Montenegro and European Union

First in a series of a local elections in Montenegro have been successfully boycotted by all major opposition parties. Turnout in city of Kotor was only 40,75%, of which 11,14% could be considered very problematic. That is because 6,2% votes were not valid, while 4,94% of voters voted by mail. Both facts are showing big irregularity, especially on such a small turnout. Opposition claims that those are people who were litteraly „forced“ and „dragged“ to vote, since ruling regime uses already established measures of threats and pressures. Even in such undemocratic situation, the winner candidate of the ruling regime won only around 29.5% of all registered voters (71% of those who turned out).

Opposition agreed that boycotting could be the only way to attract the attention of European and other international factors to put pressure on Montenegrin regime to organize a free and fair elections for the first time.

“Ruling regime cannot be beaten on the elections because they use all institutions of the state, complete public finances and all Government programs, in order to make their victory smooth”, said Nebojsa Medojevic, leader of Movement for Changes.

He stated that “the key political problem in Montenegro is legally and constitutionally unsustainable position of Montenegrin Prime Minister Milo Djukanovic, who is officially accused for criminal charges at Italian courts, for distribution of cigarettes and money laundering. (read here his controversial political biography).

Consequence of this is reduce of Government capacities, corruption on highest levels, insufficient police capacities, politically controlled/dependent judicial branch, attacks on media and journalists, etc”.

Originally, the idea of boycott was promoted by the prominent opposition politician Slavko Perovic, on his influental blog. Mr Perovic is leader of Liberal Alliance of Montenegro (first opposition party in the country), which has „frozen“ its political activities in March 2005, explaining that Montenegro lacks basic democratic principles which would ensure normal and independent functioning of an opposition party. Last election of March 2009, proved that opposition indeed doesn’t have even smallest opportunity to make any progress as ruling party won more than absolute majority again (in some towns more than 65%). Independent analysts believe that changes are impossible since ruling party holds the monopoly in all mechanisms of the State, which are remained habits from communist times. (read here the article “Why victory is impossible for the opposition“)

Mr. Djukanovic has been a political leader in Montenegro for nearly 20 years, and passed a long raod since then (already served four terms as Prime Minister and one term as President of Montenegro. Now – 2009, he again became Prime Minister for the fifth time). He started as one of the leaders of the Communist Party, then a coalition partner of Slobodan Milosevic in Serbia, and later switched from pro-Yugoslav option into leading independence movement of Montenegro. (see a video with english subtitles about his role in Balkan wars). Recently, a series of articles appeared in many international and regional newspapers, about „possibly one of Europe’s largest smuggling operations in recent years – a multi-billion dollar operation involving the Italian Mafia and the tiny country of Montenegro.“ (read more…)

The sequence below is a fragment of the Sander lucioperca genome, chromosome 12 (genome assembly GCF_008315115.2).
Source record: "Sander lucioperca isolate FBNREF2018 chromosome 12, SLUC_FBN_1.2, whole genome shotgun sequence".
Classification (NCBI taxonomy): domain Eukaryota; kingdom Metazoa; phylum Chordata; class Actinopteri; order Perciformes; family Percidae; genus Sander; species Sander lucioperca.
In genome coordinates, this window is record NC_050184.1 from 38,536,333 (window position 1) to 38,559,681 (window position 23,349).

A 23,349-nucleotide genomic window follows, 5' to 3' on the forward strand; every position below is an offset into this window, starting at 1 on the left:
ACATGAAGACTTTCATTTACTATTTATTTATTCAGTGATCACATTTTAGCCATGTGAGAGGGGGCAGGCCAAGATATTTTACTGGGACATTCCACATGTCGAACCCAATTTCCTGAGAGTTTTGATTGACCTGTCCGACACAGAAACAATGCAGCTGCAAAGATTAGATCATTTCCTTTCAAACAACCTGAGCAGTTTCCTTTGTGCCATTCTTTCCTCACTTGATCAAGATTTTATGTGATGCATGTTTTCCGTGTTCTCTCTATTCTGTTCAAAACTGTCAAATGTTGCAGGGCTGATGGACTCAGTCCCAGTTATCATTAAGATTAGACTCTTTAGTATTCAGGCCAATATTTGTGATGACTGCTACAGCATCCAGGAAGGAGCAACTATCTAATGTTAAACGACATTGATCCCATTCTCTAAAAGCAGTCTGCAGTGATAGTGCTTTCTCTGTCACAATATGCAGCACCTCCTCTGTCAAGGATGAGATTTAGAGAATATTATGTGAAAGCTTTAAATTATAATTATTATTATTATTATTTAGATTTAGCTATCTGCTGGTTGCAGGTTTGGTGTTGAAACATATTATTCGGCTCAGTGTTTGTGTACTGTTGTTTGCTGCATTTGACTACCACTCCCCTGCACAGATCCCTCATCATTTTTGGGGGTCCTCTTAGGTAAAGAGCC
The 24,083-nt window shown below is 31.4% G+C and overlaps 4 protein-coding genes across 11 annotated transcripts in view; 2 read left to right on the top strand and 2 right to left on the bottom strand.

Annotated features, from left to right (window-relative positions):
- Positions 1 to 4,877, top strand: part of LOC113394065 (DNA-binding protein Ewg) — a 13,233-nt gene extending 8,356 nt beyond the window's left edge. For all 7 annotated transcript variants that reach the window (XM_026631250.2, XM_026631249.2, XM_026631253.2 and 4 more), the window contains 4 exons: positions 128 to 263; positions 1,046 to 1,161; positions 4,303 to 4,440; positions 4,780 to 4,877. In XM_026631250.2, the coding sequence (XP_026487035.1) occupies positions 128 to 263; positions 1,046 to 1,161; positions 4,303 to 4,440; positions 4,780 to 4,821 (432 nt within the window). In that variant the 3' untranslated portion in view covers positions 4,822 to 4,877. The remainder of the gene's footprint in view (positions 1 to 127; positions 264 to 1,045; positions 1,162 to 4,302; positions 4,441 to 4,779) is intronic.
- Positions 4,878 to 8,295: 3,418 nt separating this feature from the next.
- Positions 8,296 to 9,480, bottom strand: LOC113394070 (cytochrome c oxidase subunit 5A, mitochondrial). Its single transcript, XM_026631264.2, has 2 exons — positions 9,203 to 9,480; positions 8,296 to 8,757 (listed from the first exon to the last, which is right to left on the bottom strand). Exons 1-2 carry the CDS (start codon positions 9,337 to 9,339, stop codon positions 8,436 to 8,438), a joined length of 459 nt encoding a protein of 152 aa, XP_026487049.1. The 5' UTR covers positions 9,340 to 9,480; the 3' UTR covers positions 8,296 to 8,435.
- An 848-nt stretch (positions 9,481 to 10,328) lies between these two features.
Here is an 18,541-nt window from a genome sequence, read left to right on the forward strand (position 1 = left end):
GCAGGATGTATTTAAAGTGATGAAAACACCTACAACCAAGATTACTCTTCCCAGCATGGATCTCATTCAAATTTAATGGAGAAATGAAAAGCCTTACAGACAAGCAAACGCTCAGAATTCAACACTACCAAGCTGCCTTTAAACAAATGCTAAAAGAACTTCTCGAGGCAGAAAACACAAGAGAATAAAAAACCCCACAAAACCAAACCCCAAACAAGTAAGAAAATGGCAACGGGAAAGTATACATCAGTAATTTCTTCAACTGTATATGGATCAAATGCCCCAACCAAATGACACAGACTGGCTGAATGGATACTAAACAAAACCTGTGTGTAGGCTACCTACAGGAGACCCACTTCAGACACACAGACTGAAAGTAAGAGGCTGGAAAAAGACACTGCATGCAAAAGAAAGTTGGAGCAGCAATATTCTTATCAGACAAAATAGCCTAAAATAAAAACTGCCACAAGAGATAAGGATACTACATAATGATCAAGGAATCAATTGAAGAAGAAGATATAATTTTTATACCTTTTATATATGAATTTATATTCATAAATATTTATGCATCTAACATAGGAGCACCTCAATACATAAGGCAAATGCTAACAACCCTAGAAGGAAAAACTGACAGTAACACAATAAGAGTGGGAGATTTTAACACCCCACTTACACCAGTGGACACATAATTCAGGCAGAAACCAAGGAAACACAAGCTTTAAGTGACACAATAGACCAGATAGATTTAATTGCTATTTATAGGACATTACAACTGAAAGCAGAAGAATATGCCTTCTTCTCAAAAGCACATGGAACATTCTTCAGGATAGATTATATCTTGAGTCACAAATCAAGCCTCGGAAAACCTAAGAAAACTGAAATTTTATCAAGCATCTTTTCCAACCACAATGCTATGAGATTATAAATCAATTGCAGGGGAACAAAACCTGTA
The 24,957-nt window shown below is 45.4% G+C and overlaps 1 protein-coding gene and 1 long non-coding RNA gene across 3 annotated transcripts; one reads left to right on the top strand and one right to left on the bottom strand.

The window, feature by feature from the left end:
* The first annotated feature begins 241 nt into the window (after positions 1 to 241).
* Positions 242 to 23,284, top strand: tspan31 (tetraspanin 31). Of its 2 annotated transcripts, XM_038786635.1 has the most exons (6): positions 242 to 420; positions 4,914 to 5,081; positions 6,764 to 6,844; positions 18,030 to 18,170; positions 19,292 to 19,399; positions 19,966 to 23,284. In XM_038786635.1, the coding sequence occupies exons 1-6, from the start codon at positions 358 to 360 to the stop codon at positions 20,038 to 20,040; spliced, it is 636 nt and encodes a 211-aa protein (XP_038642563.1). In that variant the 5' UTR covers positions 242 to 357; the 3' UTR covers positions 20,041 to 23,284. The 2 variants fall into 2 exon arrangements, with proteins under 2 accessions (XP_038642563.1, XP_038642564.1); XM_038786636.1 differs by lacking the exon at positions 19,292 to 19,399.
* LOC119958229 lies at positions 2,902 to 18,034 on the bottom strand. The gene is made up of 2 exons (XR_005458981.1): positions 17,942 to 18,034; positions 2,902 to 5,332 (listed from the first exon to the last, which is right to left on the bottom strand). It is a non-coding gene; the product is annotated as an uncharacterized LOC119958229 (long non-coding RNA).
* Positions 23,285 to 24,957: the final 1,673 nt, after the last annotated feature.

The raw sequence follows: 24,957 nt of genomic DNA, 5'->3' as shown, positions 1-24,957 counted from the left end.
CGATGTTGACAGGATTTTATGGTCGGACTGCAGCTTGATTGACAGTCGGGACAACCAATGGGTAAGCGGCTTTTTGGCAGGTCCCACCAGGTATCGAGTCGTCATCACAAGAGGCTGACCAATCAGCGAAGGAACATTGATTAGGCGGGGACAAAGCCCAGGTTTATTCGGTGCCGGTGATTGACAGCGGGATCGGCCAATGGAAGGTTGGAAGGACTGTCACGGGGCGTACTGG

Serbian media B92 also reported about new accusations against the Montenegrin Prime Minister Milo Djukanovic, made by Nebojsa Medojevic, one of the leaders of opposition.

Medojevic, who has announced that the opposition in that country, including his Movement for Change, would unite, told B92 that there was evidence that Djukanovic in 2005 called on his immunity in order to avoid a cigarette smuggling and money laundering investigation launched by the Italian Ministry Of Justice.

He also claims that the investigation of the murder of the Croatian publisher and journalist Ivo Pukanic “will lead to Montenegro”.

“The charges brought up in Zagreb read that Pukanic was murdered because he had been writing about the criminal groups and mafias in the region. The most powerful criminal organization in the Balkans today is the one operating in Montenegro. Not because it is powerful by itself, but because the state and state services are behind it, and because it has enormous capital,” Medojevic claims.

“If the cartel is ready to spend EUR 100mn to finance the biggest shopment of cocaine this year in both Europe and the world, than one can only imagine how powerful they are,” he continued.

“Mister Pukanic was one of the witnesses in the trial in Bari and he is not the first witness to be liquidated, nor is he the first journalist to be killed for writing about the Tobacco Mafia. Dusko Jovanovic was also murdered in Montenegro,” stated Medojevic, in reference to the slain editor of Podgorica’s daily Dan.

(http://www.b92.net/eng/news/region-article.php?yyyy=2009&mm=11&dd=02&nav_id=62762)

To read full report about current political situation in Montenegro, please click here.

http://montenegro.blogactiv.eu/2009/10/16/opposition-moves-towards-boycott-of-undemocratic-elections-in-montenegro/

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